Bees are holometabulous insects. This means that they undergo complete metamorphosis, passing through egg, larval, and pupal stages before emerging as an adult.
Eggs are elongate, white, gently curved, and have a soft membranous shell. In social species, eggs are not laid with any food as workers begin to feed larvae as soon as they hatch. In solitary species, eggs are laid upon or near a food source enclosed in a cell with the larvae.
Larvae are soft, whitish and grublike. They grow quickly, molting about four times as they mature. The honeybee has 5 larval instars (molts). Cleptoparasitic taxa hatch from the egg with a large sclerotized head and long curved mandibles, which they use to kill the host larvae or egg. They then begin to eat the hosts’ food source, and after the first molt take on the normal grublike appearance of other bee larvae. Apidae larvae are unable to defecate as there is no connection between the midgut and hindgut. In solitary bees, after the larval food source is gone the bee will defecate, and then almost immediately pupate. Many bee larvae spin silken cocoons for themselves.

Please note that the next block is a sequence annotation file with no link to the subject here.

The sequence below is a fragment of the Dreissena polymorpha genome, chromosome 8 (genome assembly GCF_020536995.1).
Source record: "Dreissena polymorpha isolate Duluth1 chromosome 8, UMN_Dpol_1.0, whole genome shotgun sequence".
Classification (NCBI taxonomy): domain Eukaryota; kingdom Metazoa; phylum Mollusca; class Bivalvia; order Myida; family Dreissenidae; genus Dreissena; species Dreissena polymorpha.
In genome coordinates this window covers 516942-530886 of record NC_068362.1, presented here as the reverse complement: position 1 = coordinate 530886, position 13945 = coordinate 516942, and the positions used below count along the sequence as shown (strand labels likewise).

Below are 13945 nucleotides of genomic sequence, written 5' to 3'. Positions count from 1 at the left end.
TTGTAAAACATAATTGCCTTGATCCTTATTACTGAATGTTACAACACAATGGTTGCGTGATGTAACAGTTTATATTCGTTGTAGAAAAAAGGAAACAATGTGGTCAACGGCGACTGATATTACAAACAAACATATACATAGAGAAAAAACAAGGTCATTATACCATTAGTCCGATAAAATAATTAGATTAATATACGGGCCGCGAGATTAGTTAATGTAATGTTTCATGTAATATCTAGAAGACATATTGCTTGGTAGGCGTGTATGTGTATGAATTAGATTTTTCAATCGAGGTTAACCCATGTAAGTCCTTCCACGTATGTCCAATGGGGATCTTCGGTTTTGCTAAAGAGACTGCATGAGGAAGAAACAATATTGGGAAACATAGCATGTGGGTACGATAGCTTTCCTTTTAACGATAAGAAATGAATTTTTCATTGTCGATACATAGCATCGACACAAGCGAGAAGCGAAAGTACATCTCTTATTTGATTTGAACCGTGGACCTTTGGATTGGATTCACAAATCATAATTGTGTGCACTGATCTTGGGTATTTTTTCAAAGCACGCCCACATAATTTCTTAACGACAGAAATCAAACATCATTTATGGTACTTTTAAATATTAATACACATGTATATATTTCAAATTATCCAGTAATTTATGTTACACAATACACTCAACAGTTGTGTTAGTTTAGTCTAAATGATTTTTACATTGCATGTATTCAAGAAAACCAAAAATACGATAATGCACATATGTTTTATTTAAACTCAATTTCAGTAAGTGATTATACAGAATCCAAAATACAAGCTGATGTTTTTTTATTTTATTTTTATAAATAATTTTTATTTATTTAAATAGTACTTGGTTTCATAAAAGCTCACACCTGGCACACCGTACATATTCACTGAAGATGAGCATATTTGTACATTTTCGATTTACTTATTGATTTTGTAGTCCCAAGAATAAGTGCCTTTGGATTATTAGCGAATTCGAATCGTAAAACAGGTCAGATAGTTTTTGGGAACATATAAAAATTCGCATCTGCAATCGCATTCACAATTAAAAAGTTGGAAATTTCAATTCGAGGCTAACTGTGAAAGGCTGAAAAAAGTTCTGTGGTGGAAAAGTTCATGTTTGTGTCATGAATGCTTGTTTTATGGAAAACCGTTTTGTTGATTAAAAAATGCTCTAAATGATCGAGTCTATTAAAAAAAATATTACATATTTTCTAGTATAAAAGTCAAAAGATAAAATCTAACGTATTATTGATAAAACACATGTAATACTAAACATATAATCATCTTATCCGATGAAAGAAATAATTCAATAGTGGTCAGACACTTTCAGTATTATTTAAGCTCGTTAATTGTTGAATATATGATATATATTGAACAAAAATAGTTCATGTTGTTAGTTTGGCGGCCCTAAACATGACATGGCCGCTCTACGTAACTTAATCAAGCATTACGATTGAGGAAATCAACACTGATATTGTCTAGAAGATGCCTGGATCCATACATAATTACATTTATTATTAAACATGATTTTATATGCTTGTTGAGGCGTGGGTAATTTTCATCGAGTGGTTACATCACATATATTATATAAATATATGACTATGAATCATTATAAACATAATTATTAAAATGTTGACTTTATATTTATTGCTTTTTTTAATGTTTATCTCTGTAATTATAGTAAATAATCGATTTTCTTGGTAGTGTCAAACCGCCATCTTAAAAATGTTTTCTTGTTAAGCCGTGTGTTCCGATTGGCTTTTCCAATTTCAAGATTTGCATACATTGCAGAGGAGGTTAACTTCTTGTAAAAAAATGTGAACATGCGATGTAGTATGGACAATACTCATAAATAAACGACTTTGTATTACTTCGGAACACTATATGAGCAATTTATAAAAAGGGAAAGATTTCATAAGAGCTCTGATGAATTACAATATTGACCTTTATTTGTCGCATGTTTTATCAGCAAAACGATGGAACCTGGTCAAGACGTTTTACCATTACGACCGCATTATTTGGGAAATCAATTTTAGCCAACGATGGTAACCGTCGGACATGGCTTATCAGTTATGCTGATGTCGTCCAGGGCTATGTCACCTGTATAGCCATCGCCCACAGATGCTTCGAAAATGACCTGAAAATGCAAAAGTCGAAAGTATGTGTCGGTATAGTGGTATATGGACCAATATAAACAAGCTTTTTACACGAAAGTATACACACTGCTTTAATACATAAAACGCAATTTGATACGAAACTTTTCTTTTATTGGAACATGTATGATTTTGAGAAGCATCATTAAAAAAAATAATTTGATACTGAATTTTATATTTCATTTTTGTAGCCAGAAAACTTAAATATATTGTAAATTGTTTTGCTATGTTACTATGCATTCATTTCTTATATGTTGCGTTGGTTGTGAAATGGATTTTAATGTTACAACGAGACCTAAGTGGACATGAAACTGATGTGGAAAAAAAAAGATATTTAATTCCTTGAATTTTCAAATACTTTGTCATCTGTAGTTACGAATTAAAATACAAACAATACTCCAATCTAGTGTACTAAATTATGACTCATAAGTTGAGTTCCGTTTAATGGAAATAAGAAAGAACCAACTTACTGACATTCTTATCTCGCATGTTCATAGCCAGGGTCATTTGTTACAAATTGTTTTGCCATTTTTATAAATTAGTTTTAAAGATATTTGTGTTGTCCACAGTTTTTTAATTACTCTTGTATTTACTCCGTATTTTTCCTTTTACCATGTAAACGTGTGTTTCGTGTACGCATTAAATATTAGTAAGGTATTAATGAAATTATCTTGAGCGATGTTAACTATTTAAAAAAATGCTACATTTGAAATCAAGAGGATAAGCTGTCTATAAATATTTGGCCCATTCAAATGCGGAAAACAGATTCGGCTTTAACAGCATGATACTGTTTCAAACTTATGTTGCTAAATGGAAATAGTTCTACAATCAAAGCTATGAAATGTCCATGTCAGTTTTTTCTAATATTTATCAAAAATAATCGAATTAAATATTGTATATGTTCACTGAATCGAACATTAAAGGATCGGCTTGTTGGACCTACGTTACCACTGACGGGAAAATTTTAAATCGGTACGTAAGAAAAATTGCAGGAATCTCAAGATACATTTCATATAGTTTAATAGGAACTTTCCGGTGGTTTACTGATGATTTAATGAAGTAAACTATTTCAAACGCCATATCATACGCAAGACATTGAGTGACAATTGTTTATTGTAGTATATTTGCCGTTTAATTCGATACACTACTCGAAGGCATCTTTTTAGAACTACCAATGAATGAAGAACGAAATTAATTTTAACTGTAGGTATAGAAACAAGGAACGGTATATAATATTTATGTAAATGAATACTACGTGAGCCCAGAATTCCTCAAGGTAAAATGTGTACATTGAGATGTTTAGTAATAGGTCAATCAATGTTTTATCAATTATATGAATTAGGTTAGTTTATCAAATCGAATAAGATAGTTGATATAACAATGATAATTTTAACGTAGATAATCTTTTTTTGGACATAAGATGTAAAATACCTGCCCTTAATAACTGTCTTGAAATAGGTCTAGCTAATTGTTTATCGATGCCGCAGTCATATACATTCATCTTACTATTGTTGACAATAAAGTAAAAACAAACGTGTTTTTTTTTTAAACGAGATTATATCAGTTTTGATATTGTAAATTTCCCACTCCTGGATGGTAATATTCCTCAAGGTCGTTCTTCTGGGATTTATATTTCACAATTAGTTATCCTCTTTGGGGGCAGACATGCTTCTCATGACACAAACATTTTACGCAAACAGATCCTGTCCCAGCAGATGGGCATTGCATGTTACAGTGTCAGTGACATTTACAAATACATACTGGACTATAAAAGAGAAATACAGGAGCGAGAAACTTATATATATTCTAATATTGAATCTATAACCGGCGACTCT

Fertalized eggs develop into females while unfertalized eggs develop into males. After mating, the female stores the sperm in her spermatheca. Mating only one time will give her enough sperm for the rest of her life. As an egg pass down her oviduct, she controls whether it gets fertilized, by allowing whether or not sperm can exit the spermatheca as the egg passes.
For more information, see the information on their close relatives, ants and wasps (Hymenoptera).
Development - Life Cycle: metamorphosis
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